Comparing this to my own demo, I can't help but feel that the water in Skyrim looks better. Of course, we might say that they are "cheating," by using hand-painted textures and so on, while my project is trying to use physically-based simulation. However, it does illustrate that there is room for improvement in my demo.
Looking at the Skyrim screenshot, we can see that the artists have included lots of high frequency details, including small turbulent wave features, glints of light from specular reflections, and so on. These make the water look more "interesting" and more realistic.
Physically speaking, these details come about because of the shape of the water surface. A real water surface, especially in fast-flowing regions, is not completely "smooth," but has lots of short-wavelength perturbations resulting from turbulent motion, "ripples" caused by wind, and so on.
This suggests that perhaps we should be running our simulation at much higher resolution (in order to capture all those short-wavelength details) and then shading the water based on that simulation. However, if we crank up the resolution too far, we run into the limitations of the shallow water model, which isn't able to capture short-wavelength details very realistically (it works best when the wavelength is long compared to the water depth). Therefore, if you really want a realistic-looking water surface (and you want it to come from a physical simulation), you probably have to run a full 3-D simulation, which is not really feasible in real time on current hardware (although perhaps it's not far off, given how fast graphics hardware is improving!).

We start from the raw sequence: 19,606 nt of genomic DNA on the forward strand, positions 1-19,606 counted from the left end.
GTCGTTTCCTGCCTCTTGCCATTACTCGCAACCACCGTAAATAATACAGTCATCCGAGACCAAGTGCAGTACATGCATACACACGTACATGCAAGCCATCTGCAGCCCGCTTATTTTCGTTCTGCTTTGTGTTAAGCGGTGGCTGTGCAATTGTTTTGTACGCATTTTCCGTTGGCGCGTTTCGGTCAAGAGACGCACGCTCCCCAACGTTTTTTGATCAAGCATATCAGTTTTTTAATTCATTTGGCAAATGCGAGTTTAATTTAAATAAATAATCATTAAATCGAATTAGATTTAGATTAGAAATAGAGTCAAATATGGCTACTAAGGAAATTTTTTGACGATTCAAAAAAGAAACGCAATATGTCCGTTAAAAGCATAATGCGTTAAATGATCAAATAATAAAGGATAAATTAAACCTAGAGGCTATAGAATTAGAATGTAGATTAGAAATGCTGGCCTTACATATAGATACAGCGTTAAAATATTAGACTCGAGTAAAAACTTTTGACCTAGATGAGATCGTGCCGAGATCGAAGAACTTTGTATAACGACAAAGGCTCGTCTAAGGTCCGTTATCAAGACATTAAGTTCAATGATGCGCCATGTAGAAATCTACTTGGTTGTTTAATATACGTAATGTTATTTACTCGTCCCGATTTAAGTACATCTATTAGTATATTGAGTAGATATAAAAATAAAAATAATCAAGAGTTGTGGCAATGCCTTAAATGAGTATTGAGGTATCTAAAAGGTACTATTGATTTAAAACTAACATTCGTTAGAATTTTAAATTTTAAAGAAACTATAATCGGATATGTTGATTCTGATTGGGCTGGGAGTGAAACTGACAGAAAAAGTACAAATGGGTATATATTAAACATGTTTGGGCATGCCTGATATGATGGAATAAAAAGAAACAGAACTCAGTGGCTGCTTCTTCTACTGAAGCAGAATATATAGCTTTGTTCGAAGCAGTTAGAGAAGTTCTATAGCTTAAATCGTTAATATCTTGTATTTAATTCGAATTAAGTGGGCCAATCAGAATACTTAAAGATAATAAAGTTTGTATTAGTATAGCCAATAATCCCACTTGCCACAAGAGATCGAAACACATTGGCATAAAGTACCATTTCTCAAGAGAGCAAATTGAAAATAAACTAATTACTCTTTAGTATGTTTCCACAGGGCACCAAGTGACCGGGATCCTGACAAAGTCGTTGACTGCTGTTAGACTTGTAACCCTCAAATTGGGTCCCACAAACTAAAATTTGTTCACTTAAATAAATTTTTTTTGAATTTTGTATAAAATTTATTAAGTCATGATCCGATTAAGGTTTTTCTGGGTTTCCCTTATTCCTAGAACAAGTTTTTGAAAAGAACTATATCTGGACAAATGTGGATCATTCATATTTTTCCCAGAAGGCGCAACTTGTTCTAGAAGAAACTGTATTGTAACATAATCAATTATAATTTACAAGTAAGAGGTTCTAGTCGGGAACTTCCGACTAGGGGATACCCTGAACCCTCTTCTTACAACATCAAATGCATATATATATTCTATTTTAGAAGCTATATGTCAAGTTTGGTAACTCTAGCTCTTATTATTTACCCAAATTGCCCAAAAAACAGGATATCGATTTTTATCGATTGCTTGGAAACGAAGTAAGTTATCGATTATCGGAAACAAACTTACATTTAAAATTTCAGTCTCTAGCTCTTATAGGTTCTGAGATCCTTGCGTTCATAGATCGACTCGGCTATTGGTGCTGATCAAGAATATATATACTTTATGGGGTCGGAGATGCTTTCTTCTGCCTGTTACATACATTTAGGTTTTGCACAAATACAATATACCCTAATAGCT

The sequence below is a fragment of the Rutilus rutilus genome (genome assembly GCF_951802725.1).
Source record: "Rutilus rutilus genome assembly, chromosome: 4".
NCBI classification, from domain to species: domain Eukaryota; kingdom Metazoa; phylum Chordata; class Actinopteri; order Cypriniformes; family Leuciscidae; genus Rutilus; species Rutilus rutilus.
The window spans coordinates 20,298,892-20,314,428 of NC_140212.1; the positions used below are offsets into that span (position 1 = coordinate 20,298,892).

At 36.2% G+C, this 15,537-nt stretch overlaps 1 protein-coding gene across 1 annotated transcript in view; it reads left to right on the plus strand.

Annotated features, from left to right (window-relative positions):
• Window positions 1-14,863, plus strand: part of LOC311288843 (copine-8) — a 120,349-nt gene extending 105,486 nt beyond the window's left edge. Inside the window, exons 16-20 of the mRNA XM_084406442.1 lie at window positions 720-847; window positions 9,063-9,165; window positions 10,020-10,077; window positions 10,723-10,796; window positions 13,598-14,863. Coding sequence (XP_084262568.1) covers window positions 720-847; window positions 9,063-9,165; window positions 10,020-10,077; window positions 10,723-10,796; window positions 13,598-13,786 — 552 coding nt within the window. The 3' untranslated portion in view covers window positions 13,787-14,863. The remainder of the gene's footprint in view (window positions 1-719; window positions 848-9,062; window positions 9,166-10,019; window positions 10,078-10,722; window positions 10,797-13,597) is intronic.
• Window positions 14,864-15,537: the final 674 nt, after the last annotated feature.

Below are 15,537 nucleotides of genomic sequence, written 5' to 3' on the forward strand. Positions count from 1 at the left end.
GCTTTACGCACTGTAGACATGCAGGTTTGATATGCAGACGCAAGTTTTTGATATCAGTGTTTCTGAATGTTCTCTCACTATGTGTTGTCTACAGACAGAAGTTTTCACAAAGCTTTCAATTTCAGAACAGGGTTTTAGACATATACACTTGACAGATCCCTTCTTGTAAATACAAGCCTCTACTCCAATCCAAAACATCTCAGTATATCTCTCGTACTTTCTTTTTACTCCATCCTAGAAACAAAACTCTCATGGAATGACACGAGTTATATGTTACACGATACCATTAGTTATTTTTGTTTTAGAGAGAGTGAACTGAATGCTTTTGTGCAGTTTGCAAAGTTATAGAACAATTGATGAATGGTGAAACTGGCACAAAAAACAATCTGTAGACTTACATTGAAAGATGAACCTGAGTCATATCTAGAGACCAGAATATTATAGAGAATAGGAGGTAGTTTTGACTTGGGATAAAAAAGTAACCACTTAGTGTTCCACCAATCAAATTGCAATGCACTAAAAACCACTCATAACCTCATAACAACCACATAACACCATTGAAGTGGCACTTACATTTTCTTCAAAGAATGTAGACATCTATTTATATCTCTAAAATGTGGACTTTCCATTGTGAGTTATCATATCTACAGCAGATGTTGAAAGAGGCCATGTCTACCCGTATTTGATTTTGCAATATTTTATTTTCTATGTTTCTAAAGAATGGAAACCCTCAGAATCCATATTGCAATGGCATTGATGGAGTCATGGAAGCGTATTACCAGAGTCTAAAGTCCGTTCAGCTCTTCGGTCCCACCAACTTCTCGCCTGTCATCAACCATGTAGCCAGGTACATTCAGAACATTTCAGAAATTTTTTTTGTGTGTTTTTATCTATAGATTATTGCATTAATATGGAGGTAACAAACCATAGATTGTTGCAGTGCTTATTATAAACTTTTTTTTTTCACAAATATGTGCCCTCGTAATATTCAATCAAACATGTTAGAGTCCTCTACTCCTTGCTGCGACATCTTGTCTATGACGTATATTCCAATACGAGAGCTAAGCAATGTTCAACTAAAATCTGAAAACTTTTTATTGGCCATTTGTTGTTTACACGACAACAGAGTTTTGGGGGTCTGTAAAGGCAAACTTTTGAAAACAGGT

I suppose there might be ways around this – for example, one might consider inventing a simplified model to capture short-wavelength disturbances and then somehow overlaying this on top of the more complex shallow water model. In other words, we would be using one model to capture the fine details (to make the water "look nice") and another model to simulate the bulk motion of the fluid. I haven't tried to implement this, so I don't know whether it's feasible or not, but it might be an interesting direction for future work.
Here are some other improvements that could be made:
D. J. Acheson, "Elementary Fluid Dynamics", Oxford University Press, 1990.
A. Kurganov and G. Petrova, "A Second-Order Well-Balanced Positivity Preserving Central-Upwind Scheme for the Saint-Venant System", Commun. Math. Sci., Vol. 5, No. 1, pp. 133-160, 2007. Available online at https://projecteuclid.org/journals/communications-in-mathematical-sciences/volume-5/issue-1/A-Second-Order-Well-Balanced-Positivity-Preserving-Central-Upwind-Scheme/cms/1175797625.full.
J. F. O'Brien and J. K. Hodgins, "Dynamic Simulation of Splashing Fluids". In Proceedings of Computer Animation 95, pages 198-205, April 1995. Available online at http://graphics.berkeley.edu/papers/Obrien-DSS-1995-04/Obrien-DSS-1995-04.pdf.
The source for the "grass" texture used in the demo is the Terrain Texture Pack created by Virtually Infinite Systems (unfortunately no longer available online it seems).
The skybox texture was created using Terragen (classic edition, non-commercial licence).
The Guichan open source library was used to create the sliders and other GUI elements visible in the demo.
The above article includes a screenshot from The Elder Scrolls V: Skyrim which is published by, and copyright of, Bethesda Softworks.
The copyright in the shallow water demo itself belongs to the author (Stephen Thompson).